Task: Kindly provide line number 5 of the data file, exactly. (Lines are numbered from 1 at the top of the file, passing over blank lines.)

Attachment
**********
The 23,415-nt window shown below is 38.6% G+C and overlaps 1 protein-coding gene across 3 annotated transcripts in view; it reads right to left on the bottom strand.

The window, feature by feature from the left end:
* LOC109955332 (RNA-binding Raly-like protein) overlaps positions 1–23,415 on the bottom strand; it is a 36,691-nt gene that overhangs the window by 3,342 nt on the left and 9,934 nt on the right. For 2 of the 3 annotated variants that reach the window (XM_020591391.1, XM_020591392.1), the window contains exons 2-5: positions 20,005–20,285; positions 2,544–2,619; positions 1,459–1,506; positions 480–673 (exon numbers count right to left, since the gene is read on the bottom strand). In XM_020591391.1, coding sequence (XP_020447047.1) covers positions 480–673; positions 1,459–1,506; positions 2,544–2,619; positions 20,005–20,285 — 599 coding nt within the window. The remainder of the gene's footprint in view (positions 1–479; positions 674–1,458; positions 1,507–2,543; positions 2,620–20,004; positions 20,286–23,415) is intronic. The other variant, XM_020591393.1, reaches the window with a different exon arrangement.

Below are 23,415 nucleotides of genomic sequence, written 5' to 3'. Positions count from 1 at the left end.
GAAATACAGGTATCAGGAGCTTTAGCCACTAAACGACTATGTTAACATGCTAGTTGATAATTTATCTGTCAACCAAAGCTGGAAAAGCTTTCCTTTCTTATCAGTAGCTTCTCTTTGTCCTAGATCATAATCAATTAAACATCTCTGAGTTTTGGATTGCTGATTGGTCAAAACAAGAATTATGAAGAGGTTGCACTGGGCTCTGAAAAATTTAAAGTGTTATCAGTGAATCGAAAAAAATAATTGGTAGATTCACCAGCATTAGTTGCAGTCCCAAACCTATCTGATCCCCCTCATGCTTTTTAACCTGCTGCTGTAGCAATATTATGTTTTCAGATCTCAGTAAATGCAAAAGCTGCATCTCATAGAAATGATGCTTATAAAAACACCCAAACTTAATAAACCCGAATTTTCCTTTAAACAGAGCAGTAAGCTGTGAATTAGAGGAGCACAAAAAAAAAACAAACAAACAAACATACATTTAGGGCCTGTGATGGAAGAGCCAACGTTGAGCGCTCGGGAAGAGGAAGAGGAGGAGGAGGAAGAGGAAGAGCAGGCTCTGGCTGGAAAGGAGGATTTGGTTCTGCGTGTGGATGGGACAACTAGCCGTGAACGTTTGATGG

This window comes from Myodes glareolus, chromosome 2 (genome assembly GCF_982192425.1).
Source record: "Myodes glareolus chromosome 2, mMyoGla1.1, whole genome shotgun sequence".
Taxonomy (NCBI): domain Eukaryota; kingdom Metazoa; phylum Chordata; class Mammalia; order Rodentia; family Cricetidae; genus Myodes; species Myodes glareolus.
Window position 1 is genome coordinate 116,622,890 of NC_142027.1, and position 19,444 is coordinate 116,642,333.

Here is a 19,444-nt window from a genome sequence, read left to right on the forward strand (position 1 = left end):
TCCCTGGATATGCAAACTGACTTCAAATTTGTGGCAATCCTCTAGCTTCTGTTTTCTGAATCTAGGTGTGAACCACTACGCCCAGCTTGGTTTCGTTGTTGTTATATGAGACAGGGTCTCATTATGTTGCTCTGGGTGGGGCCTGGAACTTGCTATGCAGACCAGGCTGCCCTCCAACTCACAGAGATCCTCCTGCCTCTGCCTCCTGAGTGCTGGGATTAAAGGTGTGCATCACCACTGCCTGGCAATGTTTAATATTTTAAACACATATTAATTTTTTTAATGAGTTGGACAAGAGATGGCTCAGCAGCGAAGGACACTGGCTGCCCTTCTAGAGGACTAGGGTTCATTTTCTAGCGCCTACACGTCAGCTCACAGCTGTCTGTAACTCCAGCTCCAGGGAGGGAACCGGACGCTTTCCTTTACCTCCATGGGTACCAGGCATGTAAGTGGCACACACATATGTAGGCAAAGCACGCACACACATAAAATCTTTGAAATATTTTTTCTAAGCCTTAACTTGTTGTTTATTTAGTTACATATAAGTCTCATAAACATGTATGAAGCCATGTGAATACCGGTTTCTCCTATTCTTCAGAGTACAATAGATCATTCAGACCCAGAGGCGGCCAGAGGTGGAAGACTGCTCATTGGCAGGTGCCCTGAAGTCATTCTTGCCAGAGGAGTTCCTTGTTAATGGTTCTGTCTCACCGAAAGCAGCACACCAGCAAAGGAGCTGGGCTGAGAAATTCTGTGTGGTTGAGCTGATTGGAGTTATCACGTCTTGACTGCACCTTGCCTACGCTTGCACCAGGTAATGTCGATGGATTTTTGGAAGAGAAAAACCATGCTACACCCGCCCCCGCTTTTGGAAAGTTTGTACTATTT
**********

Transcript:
GAAATACAGGTATCAGGAGCTTTAGCCACTAAACGACTATGTTAACATGCTAGTTGATAATTTATCTGTCAACCAAAGCTGGAAAAGCTTTCCTTTCTTATCAGTAGCTTCTCTTTGTCCTAGATCATAATCAATTAAACATCTCTGAGTTTTGGATTGCTGATTGGTCAAAACAAGAATTATGAAGAGGTTGCACTGGGCTCTGAAAAATTTAAAGTGTTATCAGTGAATCGAAAAAAATAATTGGTAGATTCACCAGCATTAGTTGCAGTCCCAAACCTATCTGATCCCCCTCATGCTTTTTAACCTGCTGCTGTAGCAATATTATGTTTTCAGATCTCAGTAAATGCAAAAGCTGCATCTCATAGAAATGATGCTTATAAAAACACCCAAACTTAATAAACCCGAATTTTCCTTTAAACAGAGCAGTAAGCTGTGAATTAGAGGAGCACAAAAAAAAAACAAACAAACAAACATACATTTAGGGCCTGTGATGGAAGAGCCAACGTTGAGCGCTCGGGAAGAGGAAGAGGAGGAGGAGGAAGAGGAAGAGCAGGCTCTGGCTGGAAAGGAGGATTTGGTTCTGCGTGTGGATGGGACAACTAGCCGTGAACGTTTGATGG